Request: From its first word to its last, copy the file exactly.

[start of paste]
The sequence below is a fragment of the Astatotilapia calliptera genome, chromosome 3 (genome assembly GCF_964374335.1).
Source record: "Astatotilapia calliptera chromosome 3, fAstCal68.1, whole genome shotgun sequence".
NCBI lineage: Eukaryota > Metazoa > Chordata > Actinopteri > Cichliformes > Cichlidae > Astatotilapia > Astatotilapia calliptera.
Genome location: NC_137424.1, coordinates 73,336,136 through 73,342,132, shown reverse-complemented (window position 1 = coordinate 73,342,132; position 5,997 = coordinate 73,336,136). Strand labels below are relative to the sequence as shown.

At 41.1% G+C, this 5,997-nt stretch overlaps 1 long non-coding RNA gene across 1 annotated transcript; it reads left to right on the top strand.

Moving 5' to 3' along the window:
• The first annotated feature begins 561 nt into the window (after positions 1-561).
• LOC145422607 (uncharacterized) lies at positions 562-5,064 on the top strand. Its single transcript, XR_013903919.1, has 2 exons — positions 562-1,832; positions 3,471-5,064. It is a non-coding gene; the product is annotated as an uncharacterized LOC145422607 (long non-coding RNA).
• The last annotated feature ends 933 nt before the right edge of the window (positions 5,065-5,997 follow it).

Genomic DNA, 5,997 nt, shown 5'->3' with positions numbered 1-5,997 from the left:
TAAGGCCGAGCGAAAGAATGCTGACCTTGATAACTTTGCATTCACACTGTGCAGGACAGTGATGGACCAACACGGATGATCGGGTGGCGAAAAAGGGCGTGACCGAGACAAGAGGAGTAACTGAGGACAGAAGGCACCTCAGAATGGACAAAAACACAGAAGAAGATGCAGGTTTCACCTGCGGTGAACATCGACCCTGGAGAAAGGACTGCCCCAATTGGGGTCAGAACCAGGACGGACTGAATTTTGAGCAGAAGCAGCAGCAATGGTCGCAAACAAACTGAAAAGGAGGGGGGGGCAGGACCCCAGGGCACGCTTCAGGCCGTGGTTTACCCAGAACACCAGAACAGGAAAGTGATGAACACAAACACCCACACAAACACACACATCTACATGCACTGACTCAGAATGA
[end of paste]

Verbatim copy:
The sequence below is a fragment of the Astatotilapia calliptera genome, chromosome 3 (genome assembly GCF_964374335.1).
Source record: "Astatotilapia calliptera chromosome 3, fAstCal68.1, whole genome shotgun sequence".
NCBI lineage: Eukaryota > Metazoa > Chordata > Actinopteri > Cichliformes > Cichlidae > Astatotilapia > Astatotilapia calliptera.
Genome location: NC_137424.1, coordinates 73,336,136 through 73,342,132, shown reverse-complemented (window position 1 = coordinate 73,342,132; position 5,997 = coordinate 73,336,136). Strand labels below are relative to the sequence as shown.

At 41.1% G+C, this 5,997-nt stretch overlaps 1 long non-coding RNA gene across 1 annotated transcript; it reads left to right on the top strand.

Moving 5' to 3' along the window:
• The first annotated feature begins 561 nt into the window (after positions 1-561).
• LOC145422607 (uncharacterized) lies at positions 562-5,064 on the top strand. Its single transcript, XR_013903919.1, has 2 exons — positions 562-1,832; positions 3,471-5,064. It is a non-coding gene; the product is annotated as an uncharacterized LOC145422607 (long non-coding RNA).
• The last annotated feature ends 933 nt before the right edge of the window (positions 5,065-5,997 follow it).

Genomic DNA, 5,997 nt, shown 5'->3' with positions numbered 1-5,997 from the left:
TAAGGCCGAGCGAAAGAATGCTGACCTTGATAACTTTGCATTCACACTGTGCAGGACAGTGATGGACCAACACGGATGATCGGGTGGCGAAAAAGGGCGTGACCGAGACAAGAGGAGTAACTGAGGACAGAAGGCACCTCAGAATGGACAAAAACACAGAAGAAGATGCAGGTTTCACCTGCGGTGAACATCGACCCTGGAGAAAGGACTGCCCCAATTGGGGTCAGAACCAGGACGGACTGAATTTTGAGCAGAAGCAGCAGCAATGGTCGCAAACAAACTGAAAAGGAGGGGGGGGCAGGACCCCAGGGCACGCTTCAGGCCGTGGTTTACCCAGAACACCAGAACAGGAAAGTGATGAACACAAACACCCACACAAACACACACATCTACATGCACTGACTCAGAATGA